John Scott (Missouri Politician)
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John Scott Missouri Politician

From 1916's Missouri's Struggle for Statehood, 1804-1821 by Floyd Calvin Shoemaker

John Scott (May 18, 1782 - October 1, 1861) was a Delegate and a U.S. Representative from Missouri.

Born in Hanover County, Virginia in 1782,[1] Scott moved with his parents to Indiana Territory in 1802. He was graduated from Princeton College in 1805. He studied law. He was admitted to the bar and commenced practice in Ste. Genevieve, Missouri, in 1806. He presented credentials as a Delegate-elect to the Fourteenth Congress from the Territory of Missouri and served from August 6, 1816, to January 13, 1817, when the election was declared illegal and the seat vacant.

Scott was elected as a Delegate to the Fifteenth and Sixteenth Congresses and served from August 4, 1817, to March 3, 1821. Upon the admission of Missouri as a State into the Union, John Scott was elected as a Democratic-Republican to the Seventeenth Congress, reelected as an Adams-Clay Republican to the Eighteenth Congress, and elected as an Adams candidate to the Nineteenth Congress and served from August 10, 1821, to March 3, 1827. He served as chairman of the Committee on Public Lands (Nineteenth Congress). He was an unsuccessful candidate for reelection in 1826 to the Twentieth Congress. He resumed the practice of law. He died in Ste. Genevieve, in Ste. Genevieve County, Missouri, on October 1, 1861.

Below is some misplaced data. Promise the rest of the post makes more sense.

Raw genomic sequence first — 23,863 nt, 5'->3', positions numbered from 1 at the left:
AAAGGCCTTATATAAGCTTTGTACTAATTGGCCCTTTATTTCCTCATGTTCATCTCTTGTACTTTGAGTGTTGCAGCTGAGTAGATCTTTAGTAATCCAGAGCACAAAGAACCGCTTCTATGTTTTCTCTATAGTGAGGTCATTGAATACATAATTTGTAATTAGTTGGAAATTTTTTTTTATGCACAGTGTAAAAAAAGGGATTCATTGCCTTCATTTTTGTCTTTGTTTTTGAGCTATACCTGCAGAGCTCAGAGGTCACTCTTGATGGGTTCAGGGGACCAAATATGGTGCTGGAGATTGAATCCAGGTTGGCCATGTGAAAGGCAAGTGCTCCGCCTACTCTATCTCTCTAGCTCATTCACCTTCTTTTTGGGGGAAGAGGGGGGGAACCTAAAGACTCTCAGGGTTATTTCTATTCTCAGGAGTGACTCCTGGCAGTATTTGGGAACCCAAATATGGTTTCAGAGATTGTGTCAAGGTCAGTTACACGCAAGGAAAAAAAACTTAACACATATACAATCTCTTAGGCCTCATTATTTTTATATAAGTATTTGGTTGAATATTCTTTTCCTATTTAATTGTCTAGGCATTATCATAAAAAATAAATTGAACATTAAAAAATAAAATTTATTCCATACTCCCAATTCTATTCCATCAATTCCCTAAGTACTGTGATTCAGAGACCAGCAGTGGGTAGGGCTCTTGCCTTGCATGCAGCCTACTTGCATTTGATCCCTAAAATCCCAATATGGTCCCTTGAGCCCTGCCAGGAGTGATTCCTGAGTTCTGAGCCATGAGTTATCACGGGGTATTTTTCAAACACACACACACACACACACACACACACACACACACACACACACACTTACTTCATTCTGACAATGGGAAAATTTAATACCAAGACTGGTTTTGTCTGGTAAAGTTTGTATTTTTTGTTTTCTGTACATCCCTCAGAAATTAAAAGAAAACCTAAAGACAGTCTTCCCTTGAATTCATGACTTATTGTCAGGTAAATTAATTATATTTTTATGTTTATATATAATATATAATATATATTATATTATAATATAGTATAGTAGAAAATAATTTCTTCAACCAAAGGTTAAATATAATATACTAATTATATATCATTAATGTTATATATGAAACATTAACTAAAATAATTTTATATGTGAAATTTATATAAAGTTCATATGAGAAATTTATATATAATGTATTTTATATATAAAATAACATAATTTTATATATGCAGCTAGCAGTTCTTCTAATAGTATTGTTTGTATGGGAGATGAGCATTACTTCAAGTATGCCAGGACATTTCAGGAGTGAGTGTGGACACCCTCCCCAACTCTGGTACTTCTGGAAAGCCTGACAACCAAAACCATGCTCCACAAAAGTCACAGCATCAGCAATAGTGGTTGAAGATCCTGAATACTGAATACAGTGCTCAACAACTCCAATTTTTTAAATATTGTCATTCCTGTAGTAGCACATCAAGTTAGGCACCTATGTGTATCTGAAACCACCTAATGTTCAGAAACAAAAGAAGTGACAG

References

  • United States Congress. "John Scott (id: S000176)". Biographical Directory of the United States Congress.
U.S. House of Representatives
Preceded by
Rufus Easton
Delegate to the U.S. House of Representatives
from Missouri Territory's at-large congressional district

August 6, 1816 - January 13, 1817
Succeeded by
Seat vacant
Preceded by
Seat vacant
Delegate to the U.S. House of Representatives
from Missouri Territory's at-large congressional district

August 4, 1817 - March 3, 1821
Succeeded by
Statehood achieved
Preceded by
(none)
Member of the U.S. House of Representatives
from Missouri's at-large congressional district

August 10, 1821 - March 3, 1827
Succeeded by
Edward Bates



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